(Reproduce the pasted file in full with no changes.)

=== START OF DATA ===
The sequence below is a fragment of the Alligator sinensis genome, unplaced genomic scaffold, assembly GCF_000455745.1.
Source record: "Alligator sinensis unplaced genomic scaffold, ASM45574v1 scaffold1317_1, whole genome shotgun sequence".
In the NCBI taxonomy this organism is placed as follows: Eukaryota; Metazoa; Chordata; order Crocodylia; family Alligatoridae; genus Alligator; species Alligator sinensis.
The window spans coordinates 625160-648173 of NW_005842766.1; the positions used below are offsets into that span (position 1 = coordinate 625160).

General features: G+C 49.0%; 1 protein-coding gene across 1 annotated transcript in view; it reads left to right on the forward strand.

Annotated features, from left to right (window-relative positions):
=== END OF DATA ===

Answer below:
The sequence below is a fragment of the Alligator sinensis genome, unplaced genomic scaffold, assembly GCF_000455745.1.
Source record: "Alligator sinensis unplaced genomic scaffold, ASM45574v1 scaffold1317_1, whole genome shotgun sequence".
In the NCBI taxonomy this organism is placed as follows: Eukaryota; Metazoa; Chordata; order Crocodylia; family Alligatoridae; genus Alligator; species Alligator sinensis.
The window spans coordinates 625160-648173 of NW_005842766.1; the positions used below are offsets into that span (position 1 = coordinate 625160).

General features: G+C 49.0%; 1 protein-coding gene across 1 annotated transcript in view; it reads left to right on the forward strand.

Annotated features, from left to right (window-relative positions):